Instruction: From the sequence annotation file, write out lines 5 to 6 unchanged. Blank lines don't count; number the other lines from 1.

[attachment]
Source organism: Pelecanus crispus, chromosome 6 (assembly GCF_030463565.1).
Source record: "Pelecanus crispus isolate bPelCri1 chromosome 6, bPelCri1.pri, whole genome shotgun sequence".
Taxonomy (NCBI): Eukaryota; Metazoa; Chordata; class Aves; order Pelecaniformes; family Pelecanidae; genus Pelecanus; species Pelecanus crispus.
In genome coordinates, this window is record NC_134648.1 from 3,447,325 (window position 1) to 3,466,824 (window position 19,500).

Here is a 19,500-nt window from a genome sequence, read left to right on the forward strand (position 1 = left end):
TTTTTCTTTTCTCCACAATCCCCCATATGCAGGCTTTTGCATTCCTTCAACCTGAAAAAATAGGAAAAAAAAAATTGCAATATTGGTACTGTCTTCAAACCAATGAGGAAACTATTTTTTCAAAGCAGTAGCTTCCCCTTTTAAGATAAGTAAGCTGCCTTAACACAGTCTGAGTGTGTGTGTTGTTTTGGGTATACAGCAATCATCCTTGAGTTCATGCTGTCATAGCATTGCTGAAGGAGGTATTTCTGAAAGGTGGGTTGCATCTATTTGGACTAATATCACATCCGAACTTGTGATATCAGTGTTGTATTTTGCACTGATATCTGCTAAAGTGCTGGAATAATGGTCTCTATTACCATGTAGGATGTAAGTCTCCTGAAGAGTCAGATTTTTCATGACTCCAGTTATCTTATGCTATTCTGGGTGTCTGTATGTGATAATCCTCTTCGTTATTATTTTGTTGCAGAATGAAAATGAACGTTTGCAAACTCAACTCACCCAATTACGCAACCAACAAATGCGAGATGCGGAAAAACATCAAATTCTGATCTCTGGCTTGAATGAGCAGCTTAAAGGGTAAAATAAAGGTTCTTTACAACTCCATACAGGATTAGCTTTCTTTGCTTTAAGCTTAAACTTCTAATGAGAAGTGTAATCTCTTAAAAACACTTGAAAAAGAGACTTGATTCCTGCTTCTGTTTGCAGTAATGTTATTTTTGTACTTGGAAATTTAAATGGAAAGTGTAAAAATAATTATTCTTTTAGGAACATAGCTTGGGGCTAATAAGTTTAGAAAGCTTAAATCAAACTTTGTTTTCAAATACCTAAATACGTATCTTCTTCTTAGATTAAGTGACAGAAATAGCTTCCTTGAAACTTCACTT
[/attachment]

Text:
Here is a 19,500-nt window from a genome sequence, read left to right on the forward strand (position 1 = left end):
TTTTTCTTTTCTCCACAATCCCCCATATGCAGGCTTTTGCATTCCTTCAACCTGAAAAAATAGGAAAAAAAAAATTGCAATATTGGTACTGTCTTCAAACCAATGAGGAAACTATTTTTTCAAAGCAGTAGCTTCCCCTTTTAAGATAAGTAAGCTGCCTTAACACAGTCTGAGTGTGTGTGTTGTTTTGGGTATACAGCAATCATCCTTGAGTTCATGCTGTCATAGCATTGCTGAAGGAGGTATTTCTGAAAGGTGGGTTGCATCTATTTGGACTAATATCACATCCGAACTTGTGATATCAGTGTTGTATTTTGCACTGATATCTGCTAAAGTGCTGGAATAATGGTCTCTATTACCATGTAGGATGTAAGTCTCCTGAAGAGTCAGATTTTTCATGACTCCAGTTATCTTATGCTATTCTGGGTGTCTGTATGTGATAATCCTCTTCGTTATTATTTTGTTGCAGAATGAAAATGAACGTTTGCAAACTCAACTCACCCAATTACGCAACCAACAAATGCGAGATGCGGAAAAACATCAAATTCTGATCTCTGGCTTGAATGAGCAGCTTAAAGGGTAAAATAAAGGTTCTTTACAACTCCATACAGGATTAGCTTTCTTTGCTTTAAGCTTAAACTTCTAATGAGAAGTGTAATCTCTTAAAAACACTTGAAAAAGAGACTTGATTCCTGCTTCTGTTTGCAGTAATGTTATTTTTGTACTTGGAAATTTAAATGGAAAGTGTAAAAATAATTATTCTTTTAGGAACATAGCTTGGGGCTAATAAGTTTAGAAAGCTTAAATCAAACTTTGTTTTCAAATACCTAAATACGTATCTTCTTCTTAGATTAAGTGACAGAAATAGCTTCCTTGAAACTTCACTT